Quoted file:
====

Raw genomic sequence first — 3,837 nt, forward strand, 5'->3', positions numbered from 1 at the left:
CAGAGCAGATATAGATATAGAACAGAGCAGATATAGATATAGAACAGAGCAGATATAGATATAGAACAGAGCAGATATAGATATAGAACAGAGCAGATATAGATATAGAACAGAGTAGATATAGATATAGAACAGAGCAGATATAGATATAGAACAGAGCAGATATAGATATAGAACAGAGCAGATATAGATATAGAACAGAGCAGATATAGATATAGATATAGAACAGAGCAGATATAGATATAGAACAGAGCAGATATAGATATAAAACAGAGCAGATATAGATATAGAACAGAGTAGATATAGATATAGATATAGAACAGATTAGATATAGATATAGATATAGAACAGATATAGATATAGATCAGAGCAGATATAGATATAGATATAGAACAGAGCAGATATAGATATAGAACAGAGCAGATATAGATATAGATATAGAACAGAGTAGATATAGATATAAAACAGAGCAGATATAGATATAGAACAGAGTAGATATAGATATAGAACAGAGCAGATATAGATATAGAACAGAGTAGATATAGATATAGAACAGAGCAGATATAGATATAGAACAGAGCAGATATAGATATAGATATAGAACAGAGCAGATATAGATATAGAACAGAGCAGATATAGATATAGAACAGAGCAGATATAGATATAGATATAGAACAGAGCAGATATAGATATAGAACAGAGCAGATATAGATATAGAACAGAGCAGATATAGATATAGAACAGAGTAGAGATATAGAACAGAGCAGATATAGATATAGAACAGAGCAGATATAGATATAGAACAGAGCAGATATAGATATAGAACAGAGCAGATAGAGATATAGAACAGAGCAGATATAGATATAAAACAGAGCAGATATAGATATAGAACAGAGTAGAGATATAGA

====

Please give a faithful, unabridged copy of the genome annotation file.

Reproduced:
Raw genomic sequence first — 3,837 nt, forward strand, 5'->3', positions numbered from 1 at the left:
CAGAGCAGATATAGATATAGAACAGAGCAGATATAGATATAGAACAGAGCAGATATAGATATAGAACAGAGCAGATATAGATATAGAACAGAGCAGATATAGATATAGAACAGAGTAGATATAGATATAGAACAGAGCAGATATAGATATAGAACAGAGCAGATATAGATATAGAACAGAGCAGATATAGATATAGAACAGAGCAGATATAGATATAGATATAGAACAGAGCAGATATAGATATAGAACAGAGCAGATATAGATATAAAACAGAGCAGATATAGATATAGAACAGAGTAGATATAGATATAGATATAGAACAGATTAGATATAGATATAGATATAGAACAGATATAGATATAGATCAGAGCAGATATAGATATAGATATAGAACAGAGCAGATATAGATATAGAACAGAGCAGATATAGATATAGATATAGAACAGAGTAGATATAGATATAAAACAGAGCAGATATAGATATAGAACAGAGTAGATATAGATATAGAACAGAGCAGATATAGATATAGAACAGAGTAGATATAGATATAGAACAGAGCAGATATAGATATAGAACAGAGCAGATATAGATATAGATATAGAACAGAGCAGATATAGATATAGAACAGAGCAGATATAGATATAGAACAGAGCAGATATAGATATAGATATAGAACAGAGCAGATATAGATATAGAACAGAGCAGATATAGATATAGAACAGAGCAGATATAGATATAGAACAGAGTAGAGATATAGAACAGAGCAGATATAGATATAGAACAGAGCAGATATAGATATAGAACAGAGCAGATATAGATATAGAACAGAGCAGATAGAGATATAGAACAGAGCAGATATAGATATAAAACAGAGCAGATATAGATATAGAACAGAGTAGAGATATAGA